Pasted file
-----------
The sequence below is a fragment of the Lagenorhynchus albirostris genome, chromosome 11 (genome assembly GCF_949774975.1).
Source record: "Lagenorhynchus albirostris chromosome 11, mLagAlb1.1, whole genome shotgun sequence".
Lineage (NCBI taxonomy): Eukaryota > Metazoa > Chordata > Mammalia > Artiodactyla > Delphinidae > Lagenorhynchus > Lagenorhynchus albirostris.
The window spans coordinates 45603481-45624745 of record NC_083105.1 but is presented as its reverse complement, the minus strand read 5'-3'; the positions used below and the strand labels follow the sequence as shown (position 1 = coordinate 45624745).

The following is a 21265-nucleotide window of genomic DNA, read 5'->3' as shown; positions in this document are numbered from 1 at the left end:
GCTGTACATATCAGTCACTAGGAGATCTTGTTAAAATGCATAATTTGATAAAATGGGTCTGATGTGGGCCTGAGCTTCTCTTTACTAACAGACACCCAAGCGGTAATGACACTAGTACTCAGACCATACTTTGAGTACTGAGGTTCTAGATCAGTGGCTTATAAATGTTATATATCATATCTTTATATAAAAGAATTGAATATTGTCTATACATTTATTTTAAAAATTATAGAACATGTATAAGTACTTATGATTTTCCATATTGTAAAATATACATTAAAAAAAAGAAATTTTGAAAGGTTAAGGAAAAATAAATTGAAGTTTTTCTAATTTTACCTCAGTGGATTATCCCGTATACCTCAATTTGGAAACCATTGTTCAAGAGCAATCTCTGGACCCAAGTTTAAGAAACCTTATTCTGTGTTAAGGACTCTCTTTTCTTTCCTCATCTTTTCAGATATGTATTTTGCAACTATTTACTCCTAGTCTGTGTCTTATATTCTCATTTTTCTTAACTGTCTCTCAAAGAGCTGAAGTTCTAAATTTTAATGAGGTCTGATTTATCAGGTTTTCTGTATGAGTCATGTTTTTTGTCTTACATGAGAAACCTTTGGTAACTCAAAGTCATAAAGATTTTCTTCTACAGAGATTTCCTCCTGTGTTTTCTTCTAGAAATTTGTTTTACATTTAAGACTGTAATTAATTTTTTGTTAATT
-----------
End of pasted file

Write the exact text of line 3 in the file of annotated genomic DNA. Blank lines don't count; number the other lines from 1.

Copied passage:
Lineage (NCBI taxonomy): Eukaryota > Metazoa > Chordata > Mammalia > Artiodactyla > Delphinidae > Lagenorhynchus > Lagenorhynchus albirostris.